The atheist is an embattled soul. If we think of those proud to proselytise their atheism today – Christopher Hitchens, Richard Dawkins – we find that they are above all polemicists, wearily prolonging a juvenile rebellion. Popes and fundamentalists are their sustenance. And vice versa.Without the quarrel, both parties might be obliged to move on.
My own atheist period lasted the time it took to escape an evangelical family. My father, an Anglican clergyman, had become involved in the charismatic movement. There were exorcisms and a delirium of tongues and prophesies. In the event, it was such a relief to escape into the world of cold reason that the loss of eternal life seemed a … Read more »
SN Goenka is the leading teacher of vipassana, a popular Buddhist meditation technique. He was born in Burma to Indian parents and raised as a Hindu. He spoke to The Indian Express Editor-in-Chief Shekhar Gupta on NDTV’s Walk the Talk on how Buddhism changed him and how he brought vipassana back to the country of its origin.
I am at the Dharma Stupa (not far away from Mumbai), an architectural marvel as intriguing as the spiritual practice which it is supposed to be attributed to, vipassana. To talk to me about this popular form of meditation, is its guru, although he doesn’t like to be called that, Guru S N Goenkaji. Every spiritual or religious … Read more »
Buddha taught Vipassana for free to all who cared to practise it 2,500 years ago. Today, the Alberta Vipassana Foundation is teaching this technique for free to all who are determined to give it a try, to see for themselves how it works and to weigh the benefits.
Vipassana in Pali means “insight” to see things as they really are and it has been described by S.N. Goenka as “an art of living.” It is a way of self-transformation through self-observation and self-reflection. Its unique quality is non-sectarian, non-religious and it must be taught entirely for free.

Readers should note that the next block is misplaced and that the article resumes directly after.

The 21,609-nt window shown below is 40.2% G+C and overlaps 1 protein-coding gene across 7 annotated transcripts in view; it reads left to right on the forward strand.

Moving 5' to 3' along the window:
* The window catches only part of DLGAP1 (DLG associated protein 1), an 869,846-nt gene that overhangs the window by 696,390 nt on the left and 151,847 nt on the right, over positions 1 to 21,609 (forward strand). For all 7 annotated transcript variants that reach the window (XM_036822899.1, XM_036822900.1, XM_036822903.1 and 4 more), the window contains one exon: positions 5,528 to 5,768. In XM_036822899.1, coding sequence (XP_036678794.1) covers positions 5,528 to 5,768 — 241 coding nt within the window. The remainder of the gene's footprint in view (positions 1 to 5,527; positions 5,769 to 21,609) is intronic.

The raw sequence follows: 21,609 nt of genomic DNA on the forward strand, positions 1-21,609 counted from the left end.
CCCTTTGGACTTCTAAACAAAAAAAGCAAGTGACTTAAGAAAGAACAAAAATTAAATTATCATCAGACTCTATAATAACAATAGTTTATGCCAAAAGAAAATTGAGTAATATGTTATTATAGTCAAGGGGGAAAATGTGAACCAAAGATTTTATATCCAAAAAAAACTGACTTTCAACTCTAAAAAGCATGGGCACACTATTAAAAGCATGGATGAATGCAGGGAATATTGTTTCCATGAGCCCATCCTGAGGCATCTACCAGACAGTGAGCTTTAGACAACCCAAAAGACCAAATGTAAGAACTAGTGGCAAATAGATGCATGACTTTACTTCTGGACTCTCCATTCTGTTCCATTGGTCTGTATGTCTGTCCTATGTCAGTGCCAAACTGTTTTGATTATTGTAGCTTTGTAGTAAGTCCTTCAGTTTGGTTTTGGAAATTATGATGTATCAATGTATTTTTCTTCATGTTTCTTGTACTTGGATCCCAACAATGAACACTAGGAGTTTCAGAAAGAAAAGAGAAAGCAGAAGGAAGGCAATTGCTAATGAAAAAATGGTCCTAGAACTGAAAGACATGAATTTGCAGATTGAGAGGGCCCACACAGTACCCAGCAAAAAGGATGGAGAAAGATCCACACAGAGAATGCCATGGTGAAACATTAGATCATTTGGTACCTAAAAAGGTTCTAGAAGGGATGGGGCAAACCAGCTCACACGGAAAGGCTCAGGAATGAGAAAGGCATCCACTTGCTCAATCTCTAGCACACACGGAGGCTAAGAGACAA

The first 10-day course scheduled in 2010 was held at Camp Kasota in Sylvan Lake, from April 26 … Read more »
Jack Kornfield says ‘we’re teaching meditation not as a religious activity but as a support for living a wise and healthy and compassionate inner life.’
In 1972, Jack Kornfield stepped off a plane in Washington, D.C., his head shaved and his body swathed in golden robes. He had come home to see if he could make it as a monk in America.
Kornfield had spent several contemplative years at a Buddhist monastery in Thailand, where he lived with few possessions, followed a strict monastic code and retreated each day to the lush forest for hours of meditation.
But in the U.S., he found no monasteries that practiced the Vipassana meditation he had studied. And the … Read more »
Unable to cope with the mounting pressures of work, relationships and society, the urban youth is embracing the idea of spirituality. Narendra Kaushik explores new-age meditation systems that hold the promise of harmony and joy.
Om Parkash Prabhu (28), a social worker who also runs a travel agency in Mumbai, was stuck in a dark tunnel with no light in sight. His stress level had shot up enormously. He would often get headaches and chest pain, and had not slept for several months. But tests in three reputed hospitals of Mumbai and Pune found nothing wrong in his system. Prabhu, the only son of an agrarian couple from Sindhudurg, felt he would die a slow … Read more »